The Maersk Group may be defined as an integrated transport and logistics corporation that possesses a number of brands, as well as an international leader in the framework of container shipping and ports. Given such a substantial scope of the business, the company is to pay attention to its corporate social responsibility to retain a good reputation and significant brand globally (Sirsly and Lvina, 2016). This condition implies that the firm should continuously deal with various societal issues by developing and implementing appropriate strategies, the crucial of which will be discussed below.
First, it is the issue of open and inclusive international trade. Open access to various markets for global exporters might lead to adverse influence on employees if a job changes or disappears. In cases when this influence is not countered by inclusive corporate policies, the maintenance of open trade is undermined (Townsend et al., 2018). In order to address the described issue, strategic choices here would be an inclusive and gender-sensitive policy within the scope of societal protection, education, public dialogue, as well as decent work.
It might be assumed that The Maersk Group pays the necessary attention to this problem, given its latest sustainability report. There is a separate section on it that indicates the firm’s approach to the related strategic implementation. Maersk’s actions in this regard are as follows: inclusion and equality events, e-learning activities, conducted leadership training, continued focus on gender diversity, and working on LGBT inclusion (Maersk, 2019). This list shows that the company diversifies its inclusive activities so that the issue could be resolved and comprehended from different perspectives.
The second social threat for Maersk is the provision of safety to its employees. This aspect is essential for the significant performance of any company (Mullen, Kelloway, and Teed, 2017). Staff is a crucial element at all levels of internal and external processes. Hence, they should be put in conditions that will make them rely on the employer to a great extent and demonstrate notable dedication. In this regard, strategic choices should focus mainly on the following (Maersk, 2019). First, it is leadership accountability, which means that all managers should be considerably committed to safety. Second, it is the capacity for safe operations, which implies the provision of efficient controls during all operations. Third, it is the creation of an appropriate culture for safety, which is the increase in employees’ awareness of safety factors. Maersk arranges Leading Safety Differently workshops, identifies critical risks through the engagement of frontline staff, and “Launched the Learning Teams concept globally” (Maersk, 2019, p. 31). These activities of strategic implementation allow assuming that the company is successful in the framework given.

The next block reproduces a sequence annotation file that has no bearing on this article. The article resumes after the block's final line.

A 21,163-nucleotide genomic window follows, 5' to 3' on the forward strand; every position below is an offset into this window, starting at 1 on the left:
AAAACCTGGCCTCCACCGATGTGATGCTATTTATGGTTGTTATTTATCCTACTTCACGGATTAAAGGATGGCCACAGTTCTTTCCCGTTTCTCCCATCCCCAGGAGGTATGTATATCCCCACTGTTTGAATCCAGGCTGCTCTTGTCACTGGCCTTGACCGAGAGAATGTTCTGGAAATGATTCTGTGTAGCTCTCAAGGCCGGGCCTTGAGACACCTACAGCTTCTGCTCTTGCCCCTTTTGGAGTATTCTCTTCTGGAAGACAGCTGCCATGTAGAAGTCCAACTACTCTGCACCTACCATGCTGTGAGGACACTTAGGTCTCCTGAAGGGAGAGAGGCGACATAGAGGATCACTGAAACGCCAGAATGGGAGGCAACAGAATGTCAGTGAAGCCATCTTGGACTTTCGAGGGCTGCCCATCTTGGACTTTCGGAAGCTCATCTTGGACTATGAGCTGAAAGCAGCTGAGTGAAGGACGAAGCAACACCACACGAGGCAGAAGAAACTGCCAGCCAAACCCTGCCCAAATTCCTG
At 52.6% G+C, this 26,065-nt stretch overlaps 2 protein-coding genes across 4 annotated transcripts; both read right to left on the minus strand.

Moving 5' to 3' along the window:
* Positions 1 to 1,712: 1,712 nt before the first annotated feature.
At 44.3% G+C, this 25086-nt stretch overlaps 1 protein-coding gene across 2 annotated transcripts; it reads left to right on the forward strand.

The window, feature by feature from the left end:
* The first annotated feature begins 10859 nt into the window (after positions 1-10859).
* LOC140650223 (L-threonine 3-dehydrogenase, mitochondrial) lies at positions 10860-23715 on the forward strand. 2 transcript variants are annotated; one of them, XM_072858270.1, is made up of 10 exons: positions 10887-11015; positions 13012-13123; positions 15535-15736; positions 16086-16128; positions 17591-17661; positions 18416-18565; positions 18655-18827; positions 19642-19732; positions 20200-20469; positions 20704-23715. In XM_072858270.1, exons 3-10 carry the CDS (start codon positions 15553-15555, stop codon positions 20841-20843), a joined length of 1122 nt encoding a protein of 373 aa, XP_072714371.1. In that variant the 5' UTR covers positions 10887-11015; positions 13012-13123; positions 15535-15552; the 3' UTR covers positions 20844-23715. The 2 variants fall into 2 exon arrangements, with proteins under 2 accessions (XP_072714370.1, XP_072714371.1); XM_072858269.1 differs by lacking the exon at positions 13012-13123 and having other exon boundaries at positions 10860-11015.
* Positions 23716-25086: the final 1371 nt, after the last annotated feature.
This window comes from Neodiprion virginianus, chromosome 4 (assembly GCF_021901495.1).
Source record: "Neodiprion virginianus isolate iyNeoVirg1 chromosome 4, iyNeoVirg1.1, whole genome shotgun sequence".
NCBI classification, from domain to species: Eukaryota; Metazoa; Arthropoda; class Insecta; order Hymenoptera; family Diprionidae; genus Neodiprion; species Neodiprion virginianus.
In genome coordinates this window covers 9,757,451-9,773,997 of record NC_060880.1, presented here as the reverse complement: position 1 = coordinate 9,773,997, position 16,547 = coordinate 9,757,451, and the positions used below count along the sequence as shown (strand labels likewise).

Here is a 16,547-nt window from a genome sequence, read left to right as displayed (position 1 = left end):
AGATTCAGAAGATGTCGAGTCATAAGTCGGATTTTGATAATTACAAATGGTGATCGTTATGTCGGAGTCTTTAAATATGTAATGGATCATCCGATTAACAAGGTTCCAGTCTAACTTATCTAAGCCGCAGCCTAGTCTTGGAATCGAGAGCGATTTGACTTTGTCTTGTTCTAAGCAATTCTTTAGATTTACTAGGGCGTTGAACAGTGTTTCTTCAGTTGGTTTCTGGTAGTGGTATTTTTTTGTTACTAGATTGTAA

Finally, there is an issue of adherence to fundamental human rights. The latter is among vital preconditions for freedom and dignity for people. It may be considered as the foundation for inclusion and sustainability in a business (Haglund, 2019). If there is non-adherence to human rights in the company’s policies, it has no chance to remain recognized, respected, and competitive. Strategic choices here should be anchoring human rights in the firm’s governance structure, continuing to close gaps regarding standards for staff, and conducting analyses of occurring legal issues. Strategic implementation for Maersk is further development of the new Code of Conduct, analysis of ethical side of new technologies utilization, and participation in a number of local and global human rights initiatives (Maersk, 2019). Such an approach allows the corporation to follow the best practices in this vein.
Haglund, L. (2019) ‘Human Rights pathways to just sustainabilities’, Sustainability, 11(12), pp. 1–19. Web.
Maersk (2019) Sustainability report 2019. Web.
Mullen, J., Kelloway, E. and Teed, M. (2017) ‘Employer safety obligations, transformational leadership and their interactive effects on employee safety performance’, Safety Science, 91(1), pp. 405–412.
Sirsly, C.-A. and Lvina, E. (2016) ‘From doing good to looking even better: the dynamics of CSR and reputation’, Business & Society, 58(6), pp. 1234 – 1266.
Townsend, B., Schram, A., Baum, F., Labonté, R. and Friel, S. (2018) ‘How does policy framing enable or constrain inclusion of social determinants of health and health equity on trade policy agendas?’ Critical Public Health, 30(1), pp. 115–126.